EU recovery fund increases EU budget – but CAP still faces cut after inflation
While the European Commission has presented a new set of proposals for the EU budget for 2021 to 2027 – to cater for the economic impact of Covid-19 to the tune of €750 billion – the Common Agricultural Policy (CAP) remains in the firing line.
Although the new proposals provide for a slightly increased CAP budget compared to what was proposed last February, overall a significant cut (when inflation is taken into account) is still proposed (compared to existing 2014-2020 CAP funding).
Instead of being cut by 14%, as was the case with February’s plans, CAP funding will now face a cut (allowing for inflation) of around 9% on its current level. For the record, the total (existing) CAP funding for 2014 to 2020 was €382.5 billion (if the UK is excluded from the calculation).
The proposed new Multiannual Financial Framework (MFF) would see €348.3 billion going towards CAP, of which €258.3 billion would be allocated to Pillar I and €90 billion allocated to Pillar II.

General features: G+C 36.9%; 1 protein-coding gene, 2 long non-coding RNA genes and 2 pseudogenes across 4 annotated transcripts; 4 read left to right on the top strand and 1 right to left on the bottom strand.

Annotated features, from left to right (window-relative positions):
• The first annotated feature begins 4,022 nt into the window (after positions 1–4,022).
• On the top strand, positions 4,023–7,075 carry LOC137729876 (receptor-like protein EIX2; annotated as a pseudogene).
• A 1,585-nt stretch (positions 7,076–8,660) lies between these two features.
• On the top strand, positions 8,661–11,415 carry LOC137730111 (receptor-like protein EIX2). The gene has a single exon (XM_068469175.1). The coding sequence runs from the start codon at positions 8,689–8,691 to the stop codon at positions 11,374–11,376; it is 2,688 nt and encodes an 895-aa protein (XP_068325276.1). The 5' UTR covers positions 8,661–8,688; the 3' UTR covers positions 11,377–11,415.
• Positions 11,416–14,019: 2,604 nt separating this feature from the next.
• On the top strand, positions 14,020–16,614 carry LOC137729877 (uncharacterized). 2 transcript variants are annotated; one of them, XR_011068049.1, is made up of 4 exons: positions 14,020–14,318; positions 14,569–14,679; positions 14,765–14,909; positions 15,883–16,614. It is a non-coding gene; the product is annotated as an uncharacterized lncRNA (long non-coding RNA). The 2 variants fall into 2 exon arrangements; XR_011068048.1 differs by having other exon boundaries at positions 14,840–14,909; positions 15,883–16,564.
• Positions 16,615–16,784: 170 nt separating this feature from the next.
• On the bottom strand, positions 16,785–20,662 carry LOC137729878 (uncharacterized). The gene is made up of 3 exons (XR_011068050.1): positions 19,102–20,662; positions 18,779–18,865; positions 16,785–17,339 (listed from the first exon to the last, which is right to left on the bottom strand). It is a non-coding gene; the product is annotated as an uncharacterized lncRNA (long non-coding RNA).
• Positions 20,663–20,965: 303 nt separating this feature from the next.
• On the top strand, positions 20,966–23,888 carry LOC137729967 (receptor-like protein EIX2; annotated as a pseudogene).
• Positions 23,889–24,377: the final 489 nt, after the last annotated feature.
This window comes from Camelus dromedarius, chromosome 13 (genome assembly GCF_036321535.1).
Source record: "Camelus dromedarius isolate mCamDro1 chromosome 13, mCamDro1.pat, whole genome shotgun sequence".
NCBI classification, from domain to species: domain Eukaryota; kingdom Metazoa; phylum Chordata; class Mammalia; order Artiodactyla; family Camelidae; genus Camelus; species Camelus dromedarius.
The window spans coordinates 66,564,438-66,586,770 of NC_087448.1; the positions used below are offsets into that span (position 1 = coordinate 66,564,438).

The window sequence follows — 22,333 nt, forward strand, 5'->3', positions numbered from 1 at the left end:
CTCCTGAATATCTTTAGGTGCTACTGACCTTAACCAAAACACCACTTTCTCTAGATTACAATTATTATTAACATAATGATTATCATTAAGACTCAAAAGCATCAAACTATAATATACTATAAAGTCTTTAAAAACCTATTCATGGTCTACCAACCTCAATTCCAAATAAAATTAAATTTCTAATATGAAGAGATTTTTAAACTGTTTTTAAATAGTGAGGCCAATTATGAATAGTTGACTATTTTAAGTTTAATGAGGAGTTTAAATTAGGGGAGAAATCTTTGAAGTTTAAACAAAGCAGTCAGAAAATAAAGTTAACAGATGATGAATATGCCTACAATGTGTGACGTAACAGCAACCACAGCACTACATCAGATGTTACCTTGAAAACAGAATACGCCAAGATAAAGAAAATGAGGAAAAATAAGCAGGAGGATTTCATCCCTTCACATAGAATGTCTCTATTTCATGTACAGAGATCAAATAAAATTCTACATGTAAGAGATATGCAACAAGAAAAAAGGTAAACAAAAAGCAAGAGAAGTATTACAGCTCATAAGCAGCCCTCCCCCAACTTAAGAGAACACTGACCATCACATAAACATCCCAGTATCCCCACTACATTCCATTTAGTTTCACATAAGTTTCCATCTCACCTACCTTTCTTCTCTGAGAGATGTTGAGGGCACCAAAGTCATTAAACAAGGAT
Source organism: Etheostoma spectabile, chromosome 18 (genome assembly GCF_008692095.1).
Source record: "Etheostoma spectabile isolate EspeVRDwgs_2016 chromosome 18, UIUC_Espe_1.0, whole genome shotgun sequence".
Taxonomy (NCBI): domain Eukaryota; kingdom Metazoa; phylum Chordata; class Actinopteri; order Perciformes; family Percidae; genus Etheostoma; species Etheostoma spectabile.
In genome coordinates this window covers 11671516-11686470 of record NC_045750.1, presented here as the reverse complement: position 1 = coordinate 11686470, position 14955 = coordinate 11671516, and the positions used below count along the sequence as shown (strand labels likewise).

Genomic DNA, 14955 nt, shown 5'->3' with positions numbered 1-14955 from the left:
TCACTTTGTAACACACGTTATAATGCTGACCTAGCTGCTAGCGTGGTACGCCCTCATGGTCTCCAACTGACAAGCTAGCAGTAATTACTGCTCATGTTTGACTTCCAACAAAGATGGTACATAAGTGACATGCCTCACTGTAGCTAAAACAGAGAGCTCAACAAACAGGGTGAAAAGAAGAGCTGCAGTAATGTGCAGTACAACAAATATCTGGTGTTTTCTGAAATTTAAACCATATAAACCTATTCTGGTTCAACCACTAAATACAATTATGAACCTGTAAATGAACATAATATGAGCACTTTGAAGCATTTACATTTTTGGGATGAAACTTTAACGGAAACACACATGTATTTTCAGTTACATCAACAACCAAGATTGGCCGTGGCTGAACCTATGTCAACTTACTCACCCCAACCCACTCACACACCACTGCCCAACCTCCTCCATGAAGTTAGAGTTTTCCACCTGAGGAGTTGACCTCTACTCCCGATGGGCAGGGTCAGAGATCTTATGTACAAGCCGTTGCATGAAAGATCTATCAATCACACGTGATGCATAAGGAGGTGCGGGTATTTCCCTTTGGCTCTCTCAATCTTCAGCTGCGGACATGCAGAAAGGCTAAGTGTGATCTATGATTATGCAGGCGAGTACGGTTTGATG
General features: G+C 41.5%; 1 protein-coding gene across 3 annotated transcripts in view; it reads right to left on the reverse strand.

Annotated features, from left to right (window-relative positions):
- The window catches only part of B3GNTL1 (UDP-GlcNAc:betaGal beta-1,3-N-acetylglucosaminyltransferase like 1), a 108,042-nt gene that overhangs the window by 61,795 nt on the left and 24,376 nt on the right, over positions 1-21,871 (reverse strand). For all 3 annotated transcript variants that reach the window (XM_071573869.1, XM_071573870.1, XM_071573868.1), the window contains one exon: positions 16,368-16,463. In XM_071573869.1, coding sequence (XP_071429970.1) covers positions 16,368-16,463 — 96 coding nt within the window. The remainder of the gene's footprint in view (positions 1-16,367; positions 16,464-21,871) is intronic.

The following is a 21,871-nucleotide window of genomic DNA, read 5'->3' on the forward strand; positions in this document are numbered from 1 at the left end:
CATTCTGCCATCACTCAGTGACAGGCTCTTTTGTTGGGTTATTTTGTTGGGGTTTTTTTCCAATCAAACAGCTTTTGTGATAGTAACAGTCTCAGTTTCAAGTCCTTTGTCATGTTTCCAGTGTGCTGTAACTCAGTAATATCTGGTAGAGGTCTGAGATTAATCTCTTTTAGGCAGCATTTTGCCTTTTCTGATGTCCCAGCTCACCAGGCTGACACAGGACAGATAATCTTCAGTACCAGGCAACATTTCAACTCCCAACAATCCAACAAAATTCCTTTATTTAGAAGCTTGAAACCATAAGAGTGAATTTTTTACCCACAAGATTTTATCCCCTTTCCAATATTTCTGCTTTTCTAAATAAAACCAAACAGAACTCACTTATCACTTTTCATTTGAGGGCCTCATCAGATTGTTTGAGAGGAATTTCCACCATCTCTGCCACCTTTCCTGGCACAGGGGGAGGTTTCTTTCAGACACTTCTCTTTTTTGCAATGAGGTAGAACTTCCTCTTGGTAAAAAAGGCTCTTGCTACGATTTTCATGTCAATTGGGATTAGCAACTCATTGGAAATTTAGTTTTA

Proposed 2021-2027 Multiannual Financial Framework (MFF):
This is an increase of just under €20 billion compared to what was proposed by European Council President Charles Michel in February. He proposed a total CAP figure of €329.3 billion, with €256.7 billion going to Pillar I and €72.5 billion to Pillar II.
Pillar II sees the largest proportion of the overall increase, being now €17.5 billion higher in these new proposals than in February’s plans.
The increase in proposed funding for CAP – and indeed the increase in the overall MFF – is as a result of a new funding instrument called ‘Next Generation EU’, aimed at economic recovery in the wake of Covid-19.
Some €15 billion of that new €750 billion would be allocated to CAP – all of which is earmarked for Pillar II.
The new funding instrument will also see a significant bump in funding for the European Just Transition Fund, which will be increased to €40 billion, with €30 billion coming from the Next Generation EU fund.
Meanwhile, funding for LIFE (an environmental and climate action programme) remains unchanged under these new proposals, at €4.8 billion.
‘Constant price’ vs ‘current price’
The above figures, including those for the original proposals from the European Council President in February, are expressed in ‘constant prices’, using 2018 as a base year.
If these figures are expressed in ‘current’ or ‘nominal’ prices (according to 2020 prices) the total MFF would rise to just above €2 trillion, of which CAP would constitute €391.4 billion – divided between €290.7 billion for Pillar I and €100.7 billion for Pillar II.
Under ‘current prices’, funding for the Just Transition Fund would be €44 billion, while funding for the LIFE programme would be €5.4 billion.